The respected Gallup poll published its latest Donald Trump approval rating Friday, showing that Trump is setting new records for the lowest presidential approval ratings since Gallup began taking the survey in 1945, in the early days of the administration of President Harry S. Truman.
The newest Gallup survey — a "tracking" poll which averages daily results from the last three days — places Trump at a stunningly low 38 percent approval rating just four weeks into his term, a point at which most presidents are experiencing not their lowest approval ratings, but some of their highest.
The latest @Gallup poll has #Trump's job-approval rating at 38%, with 56% disapproving --> https://t.co/vkgpHgRiKX pic.twitter.com/OI2W7hvkqmAfter about four weeks of his first term in 2009, Trump's predecessor Barack Obama was cruising along with a 62 percent approval rating, almost twice as high as Trump's at a similar point. Even Truman, who still holds the record for lowest single-day approval rating in the Gallup poll, held a whopping 87 percent approval rating 54 days after he was elevated into the presidential seat following the death of President Franklin D. Roosevelt. The 54-day mark is the earliest point for which Gallup has data on Truman's job approval.
— AM Joy w/Joy Reid (@amjoyshow) February 17, 2017
But by day 2,499 of Truman's presidency, February 13, 1952 — the height of United States involvement in the Korean War — Truman set an all-time Gallup poll record low with an approval rating of just 22 percent.
But even Truman needed more than 500 days of his tenure as president, more than 1.3 years, to post a Gallup approval rating as low as 38 percent — a dubious accomplishment that Trump has pulled off less than one full month into his term.
In fact, Trump is trailing the average presidential approval rating for all past presidents by more than 20 percentage points for this early stage of his term, according to Gallup.
Obama never dipped below 40 percent in the Gallup approval rating poll in the entire eight years he held the office. He hit his low of 40 percent on October 8, 2011 — day 992 of his time in office, 2.7 years in.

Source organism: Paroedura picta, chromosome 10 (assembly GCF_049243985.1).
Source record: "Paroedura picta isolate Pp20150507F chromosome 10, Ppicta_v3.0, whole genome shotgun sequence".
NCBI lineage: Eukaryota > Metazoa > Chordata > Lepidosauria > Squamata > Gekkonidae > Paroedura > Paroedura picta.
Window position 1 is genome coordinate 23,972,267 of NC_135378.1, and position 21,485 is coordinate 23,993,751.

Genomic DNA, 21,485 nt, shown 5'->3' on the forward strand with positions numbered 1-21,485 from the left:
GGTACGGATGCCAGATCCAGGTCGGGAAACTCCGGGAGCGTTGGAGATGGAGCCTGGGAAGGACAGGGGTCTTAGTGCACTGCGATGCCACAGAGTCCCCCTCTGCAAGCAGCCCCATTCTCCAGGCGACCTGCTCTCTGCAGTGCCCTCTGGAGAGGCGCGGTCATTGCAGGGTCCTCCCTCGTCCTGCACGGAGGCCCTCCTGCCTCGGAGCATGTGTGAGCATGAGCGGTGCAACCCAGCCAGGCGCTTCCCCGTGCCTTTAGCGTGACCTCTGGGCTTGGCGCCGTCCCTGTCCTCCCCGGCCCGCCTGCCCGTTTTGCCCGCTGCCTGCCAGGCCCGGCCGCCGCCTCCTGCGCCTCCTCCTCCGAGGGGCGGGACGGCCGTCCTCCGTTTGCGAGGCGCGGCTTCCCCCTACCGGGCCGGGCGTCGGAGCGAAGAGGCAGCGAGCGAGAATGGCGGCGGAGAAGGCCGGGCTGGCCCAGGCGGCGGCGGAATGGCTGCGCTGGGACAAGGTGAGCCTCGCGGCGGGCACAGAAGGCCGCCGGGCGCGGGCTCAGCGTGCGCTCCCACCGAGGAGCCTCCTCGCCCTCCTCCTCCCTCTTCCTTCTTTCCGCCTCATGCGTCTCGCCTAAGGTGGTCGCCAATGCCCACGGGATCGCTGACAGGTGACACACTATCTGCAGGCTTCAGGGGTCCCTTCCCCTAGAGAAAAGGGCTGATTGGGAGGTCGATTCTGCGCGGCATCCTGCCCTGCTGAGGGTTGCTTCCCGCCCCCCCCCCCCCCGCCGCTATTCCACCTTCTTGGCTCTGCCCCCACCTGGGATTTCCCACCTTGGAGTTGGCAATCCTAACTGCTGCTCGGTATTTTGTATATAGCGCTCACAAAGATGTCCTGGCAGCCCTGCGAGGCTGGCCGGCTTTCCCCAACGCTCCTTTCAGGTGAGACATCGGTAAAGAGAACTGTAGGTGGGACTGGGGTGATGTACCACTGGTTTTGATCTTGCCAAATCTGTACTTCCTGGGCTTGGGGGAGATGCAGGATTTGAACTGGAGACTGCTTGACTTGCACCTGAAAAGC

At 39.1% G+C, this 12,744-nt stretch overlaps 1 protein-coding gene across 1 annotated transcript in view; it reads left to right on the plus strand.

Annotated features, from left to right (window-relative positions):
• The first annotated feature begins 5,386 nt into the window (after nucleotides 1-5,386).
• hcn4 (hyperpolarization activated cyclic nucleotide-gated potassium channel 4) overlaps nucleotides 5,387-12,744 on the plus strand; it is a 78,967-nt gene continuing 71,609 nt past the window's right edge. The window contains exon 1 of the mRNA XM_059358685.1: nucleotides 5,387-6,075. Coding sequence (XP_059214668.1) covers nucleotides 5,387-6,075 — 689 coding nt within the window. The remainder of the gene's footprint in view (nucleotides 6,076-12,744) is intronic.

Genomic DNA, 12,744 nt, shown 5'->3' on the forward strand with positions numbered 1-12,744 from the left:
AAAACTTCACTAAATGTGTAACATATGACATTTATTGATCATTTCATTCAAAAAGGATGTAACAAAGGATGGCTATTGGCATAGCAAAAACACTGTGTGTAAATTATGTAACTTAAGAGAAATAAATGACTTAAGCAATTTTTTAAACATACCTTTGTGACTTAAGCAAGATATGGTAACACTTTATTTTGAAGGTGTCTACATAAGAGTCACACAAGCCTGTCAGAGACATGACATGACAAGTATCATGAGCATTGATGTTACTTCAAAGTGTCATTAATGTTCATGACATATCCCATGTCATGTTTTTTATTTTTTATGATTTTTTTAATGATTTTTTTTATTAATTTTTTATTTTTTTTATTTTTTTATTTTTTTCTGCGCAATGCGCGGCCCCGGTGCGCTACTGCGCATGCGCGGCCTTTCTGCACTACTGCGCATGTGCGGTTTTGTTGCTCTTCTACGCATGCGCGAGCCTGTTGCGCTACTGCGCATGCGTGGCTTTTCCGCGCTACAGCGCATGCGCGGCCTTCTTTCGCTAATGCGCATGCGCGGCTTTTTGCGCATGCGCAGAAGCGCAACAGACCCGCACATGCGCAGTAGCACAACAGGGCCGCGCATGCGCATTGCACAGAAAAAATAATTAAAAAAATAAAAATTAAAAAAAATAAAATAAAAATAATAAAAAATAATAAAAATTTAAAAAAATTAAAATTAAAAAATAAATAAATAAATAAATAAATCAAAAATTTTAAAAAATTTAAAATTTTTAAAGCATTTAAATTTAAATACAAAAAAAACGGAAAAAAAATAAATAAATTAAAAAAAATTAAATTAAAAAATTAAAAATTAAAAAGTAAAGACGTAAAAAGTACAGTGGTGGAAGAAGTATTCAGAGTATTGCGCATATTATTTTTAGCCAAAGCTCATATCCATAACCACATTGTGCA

President George W. Bush needed 2,807 days — 7.7 years, nearly the end of his eight years in office — to bottom out at 27 percent. Even though Bush, like Trump, was elected president by winning the Electoral College while losing the popular vote, his early days as president saw him riding a wave of public approval.
After one month of his term, Bush's approval rating sat at 62 percent.
Even President Richard Nixon, first elected in 1968, needed until July 8, 1973 to sink as low as Trump's 38 percent Gallup approval rating. For Nixon, that was during the Watergate scandal and a standoff between the president and Congress, with Nixon refusing to turn over documents crucial to the congressional investigations of the scandal, claiming "executive privilege."
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President Lyndon Johnson, who took office immediately upon the assassination of President John F. Kennedy on November 22, 1963, took until September 18, 1967 to drop as low as 38 percent approval. By that point, it had become clear to the American public that U.S. involvement in the Vietnam War — a war that Johnson had dramatically escalated — was becoming a quagmire with little hope of a clear victory.
A week later, Johnson delivered a major speech about Vietnam in which he warned that if the United States failed to keep fighting the war, that the conflict could escalate into World War 3.
On Thursday, the Pew Research Center released a poll showing Trump with a 39 percent approval rating. But on the same day, Rasmussen — a pollster with a history of showing favorable poll results for Republicans — gave Trump a 55 percent approval rating.
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